Recently I saw that in any $2,3,4,5,\ldots$ consecutive integers, one of them is comprime to the rest, then I conjectured that it should be trivially true for any $k$ consecutive integers, but I didn't able to prove this and I asked this question in MSE, and I surprised by Noah Schweber answer! It's true only for $1,2,\ldots,16$ and the first counterexample is the sequence of length $17$ beginning with $2184$.
There are infinitely many counterexamples for $17\leq k$.
https://oeis.org/A090318/internal

• There are infinitely many counterexamples for any $k\ge 17$. Mar 30, 2016 at 17:08
• In the MSE link you gave the answer by Noah Schweber claimed that Brauer proved it. In this another answer he links to the Brauer's paper with a proof. Mar 30, 2016 at 17:41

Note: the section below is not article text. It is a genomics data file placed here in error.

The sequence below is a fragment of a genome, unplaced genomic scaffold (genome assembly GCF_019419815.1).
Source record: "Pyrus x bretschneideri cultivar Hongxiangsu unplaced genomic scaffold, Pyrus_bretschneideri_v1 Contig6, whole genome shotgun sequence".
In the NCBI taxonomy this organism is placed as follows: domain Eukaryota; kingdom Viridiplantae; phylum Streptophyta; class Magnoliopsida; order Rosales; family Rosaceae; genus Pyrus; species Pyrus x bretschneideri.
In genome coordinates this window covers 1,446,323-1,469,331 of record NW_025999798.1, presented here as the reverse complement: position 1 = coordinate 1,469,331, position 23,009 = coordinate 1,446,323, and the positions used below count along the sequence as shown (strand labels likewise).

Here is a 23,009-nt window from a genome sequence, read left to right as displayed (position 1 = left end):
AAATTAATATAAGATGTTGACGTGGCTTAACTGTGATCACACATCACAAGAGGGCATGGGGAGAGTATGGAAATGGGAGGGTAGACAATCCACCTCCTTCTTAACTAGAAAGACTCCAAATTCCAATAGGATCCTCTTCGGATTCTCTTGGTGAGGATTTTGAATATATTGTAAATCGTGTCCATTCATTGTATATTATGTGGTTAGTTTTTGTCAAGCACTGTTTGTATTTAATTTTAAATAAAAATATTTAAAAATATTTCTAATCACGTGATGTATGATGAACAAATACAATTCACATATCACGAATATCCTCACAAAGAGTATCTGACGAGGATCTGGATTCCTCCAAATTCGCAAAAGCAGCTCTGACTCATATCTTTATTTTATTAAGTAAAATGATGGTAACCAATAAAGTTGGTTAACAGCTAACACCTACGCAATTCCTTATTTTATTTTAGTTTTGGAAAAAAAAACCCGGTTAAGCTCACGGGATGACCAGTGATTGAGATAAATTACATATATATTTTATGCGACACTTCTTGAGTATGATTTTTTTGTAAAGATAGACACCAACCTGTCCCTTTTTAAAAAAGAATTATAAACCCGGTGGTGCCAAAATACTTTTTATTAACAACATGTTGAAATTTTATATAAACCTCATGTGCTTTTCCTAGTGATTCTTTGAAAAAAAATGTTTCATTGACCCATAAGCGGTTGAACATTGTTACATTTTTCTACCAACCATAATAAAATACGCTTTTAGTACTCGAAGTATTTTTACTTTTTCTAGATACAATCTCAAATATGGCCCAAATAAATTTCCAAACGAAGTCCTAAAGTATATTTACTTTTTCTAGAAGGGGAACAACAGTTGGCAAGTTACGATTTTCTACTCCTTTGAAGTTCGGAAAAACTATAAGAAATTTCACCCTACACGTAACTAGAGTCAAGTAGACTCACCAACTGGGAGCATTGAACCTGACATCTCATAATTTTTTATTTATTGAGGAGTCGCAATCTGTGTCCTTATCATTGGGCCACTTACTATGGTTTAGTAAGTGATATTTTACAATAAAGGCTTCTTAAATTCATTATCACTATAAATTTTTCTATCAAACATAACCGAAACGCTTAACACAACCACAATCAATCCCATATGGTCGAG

• If there is one counterexample $x+1, \ldots, x+k$, there are infinitely many: just add any common multiple of $x+1, \ldots, x+k$. Mar 30, 2016 at 19:31
• This is closely related to the Erdos-Woods numbers, see en.wikipedia.org/wiki/Erdős–Woods_number Mar 30, 2016 at 22:38
• @GerryMyerson's link, clickably: Erdös–Woods number. May 28, 2019 at 19:51

Shapiro inequality: Let $x_1,x_2,\dots, x_n,x_{n+1},x_{n+2}$ be positive real numbers with $x_{n+1}=x_1$ and $x_{n+2}=x_2$. Now the inequality $\sum_{i=1}^{n} \dfrac{x_i}{x_{i+1}+x_{i+2}} \geq \dfrac{n}{2}$ must be true if $n<14$ or if $n\leq 23$ and $n$ is odd. So $n=14$ is the first $n$ where a counterexample can be found. I know that 14 is not that large a number, but remember that for each $n$ we have a problem with a lot of freedom.